Many thanks for your patience. When a person buys a second-hand vehicle from a dealer they will have certain rights under consumer law, specifically the Consumer Rights Act 2015, which requires goods sold by a business seller to be:
· of satisfactory quality – they must not be faulty or damaged when received
· as described – they must match any description given at the time of purchase
· fit for purpose – they should be fit for the purpose they are supplied for
If the vehicle does not meet the above requirements, the buyer will have certain legal remedies against the seller.
The rights against the seller are:
1. Reject the vehicle and request a refund - this must be done within 30 days of purchase or delivery.
2. Repair or replacement – this can be done within the initial 30 days or after, if that deadline has passed and a rejection is no longer possible.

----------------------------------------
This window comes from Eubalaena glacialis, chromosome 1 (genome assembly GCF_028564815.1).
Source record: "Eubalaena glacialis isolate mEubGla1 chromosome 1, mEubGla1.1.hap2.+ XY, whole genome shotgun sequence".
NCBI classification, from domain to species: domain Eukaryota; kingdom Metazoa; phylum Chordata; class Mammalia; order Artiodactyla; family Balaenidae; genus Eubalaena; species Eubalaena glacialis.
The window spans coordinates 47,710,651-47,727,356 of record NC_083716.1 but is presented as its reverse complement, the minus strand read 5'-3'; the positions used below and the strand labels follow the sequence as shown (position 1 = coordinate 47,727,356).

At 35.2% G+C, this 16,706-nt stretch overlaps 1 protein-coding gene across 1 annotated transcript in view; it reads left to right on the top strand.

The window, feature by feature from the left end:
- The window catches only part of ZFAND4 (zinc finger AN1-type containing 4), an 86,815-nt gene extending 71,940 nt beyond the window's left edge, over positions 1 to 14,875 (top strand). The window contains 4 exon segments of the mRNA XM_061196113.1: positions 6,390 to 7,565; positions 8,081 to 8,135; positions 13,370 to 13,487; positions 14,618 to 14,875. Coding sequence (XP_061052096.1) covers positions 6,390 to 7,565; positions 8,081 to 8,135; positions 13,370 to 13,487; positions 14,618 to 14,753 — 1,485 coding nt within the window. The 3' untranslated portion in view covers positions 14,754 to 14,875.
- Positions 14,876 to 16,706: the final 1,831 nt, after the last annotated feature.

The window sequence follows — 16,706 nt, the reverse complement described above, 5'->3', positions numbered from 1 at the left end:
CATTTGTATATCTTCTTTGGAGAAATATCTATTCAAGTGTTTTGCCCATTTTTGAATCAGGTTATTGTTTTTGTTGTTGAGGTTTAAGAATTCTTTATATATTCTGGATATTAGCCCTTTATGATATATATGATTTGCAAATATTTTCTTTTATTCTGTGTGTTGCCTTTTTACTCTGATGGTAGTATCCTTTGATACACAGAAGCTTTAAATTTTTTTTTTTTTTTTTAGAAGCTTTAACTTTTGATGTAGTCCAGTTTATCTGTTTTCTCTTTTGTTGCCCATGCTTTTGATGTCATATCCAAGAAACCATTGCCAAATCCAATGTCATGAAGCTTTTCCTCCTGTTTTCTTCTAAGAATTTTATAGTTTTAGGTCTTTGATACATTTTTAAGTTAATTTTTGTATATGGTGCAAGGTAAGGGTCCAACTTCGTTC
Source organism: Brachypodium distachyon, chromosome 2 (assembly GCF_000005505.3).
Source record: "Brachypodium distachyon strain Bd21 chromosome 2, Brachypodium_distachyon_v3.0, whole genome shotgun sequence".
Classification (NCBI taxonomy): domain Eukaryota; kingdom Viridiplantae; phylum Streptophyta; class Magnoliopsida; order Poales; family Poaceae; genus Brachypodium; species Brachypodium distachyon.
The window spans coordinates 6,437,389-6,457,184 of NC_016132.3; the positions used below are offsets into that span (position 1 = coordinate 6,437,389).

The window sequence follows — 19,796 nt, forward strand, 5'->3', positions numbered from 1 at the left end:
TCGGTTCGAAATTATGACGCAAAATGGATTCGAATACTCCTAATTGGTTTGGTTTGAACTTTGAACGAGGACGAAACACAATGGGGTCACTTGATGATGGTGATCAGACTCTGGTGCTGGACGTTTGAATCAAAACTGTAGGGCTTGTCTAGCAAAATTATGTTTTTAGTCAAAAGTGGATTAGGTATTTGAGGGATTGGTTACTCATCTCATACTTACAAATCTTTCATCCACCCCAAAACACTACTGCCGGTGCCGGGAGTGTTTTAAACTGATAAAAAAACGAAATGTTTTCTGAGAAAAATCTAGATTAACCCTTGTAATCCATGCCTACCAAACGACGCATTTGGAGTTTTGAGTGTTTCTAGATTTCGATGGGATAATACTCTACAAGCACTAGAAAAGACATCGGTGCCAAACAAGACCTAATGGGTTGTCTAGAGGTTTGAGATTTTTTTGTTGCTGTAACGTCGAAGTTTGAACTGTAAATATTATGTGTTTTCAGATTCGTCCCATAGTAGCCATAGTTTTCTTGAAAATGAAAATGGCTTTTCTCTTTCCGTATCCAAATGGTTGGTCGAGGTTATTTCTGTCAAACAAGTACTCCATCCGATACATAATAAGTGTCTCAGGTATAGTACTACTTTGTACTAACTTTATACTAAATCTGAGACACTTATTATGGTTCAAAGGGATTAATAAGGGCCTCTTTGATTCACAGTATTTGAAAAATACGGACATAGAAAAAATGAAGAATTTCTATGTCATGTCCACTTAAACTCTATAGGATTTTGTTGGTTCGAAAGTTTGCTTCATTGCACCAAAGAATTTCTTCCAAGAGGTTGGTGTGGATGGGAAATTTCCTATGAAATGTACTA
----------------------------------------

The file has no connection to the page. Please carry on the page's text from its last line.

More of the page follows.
It is also important to note that the law assumes that any issued which develop within the first 6 months of buying the car were present at the time of purchase, unless the seller can prove otherwise. If they develop more than 6 months after purchase, it is for the buyer to prove that they were there at the time of sale.
I wouldn’t say the customer has to blame her mechanic as you still have obligations under the above laws, regardless of what the inspection found at time of purchase. So your best option is to use any information you have to try and show that this latest fault was not something which was present at the time of purchase.
Does this answer your query?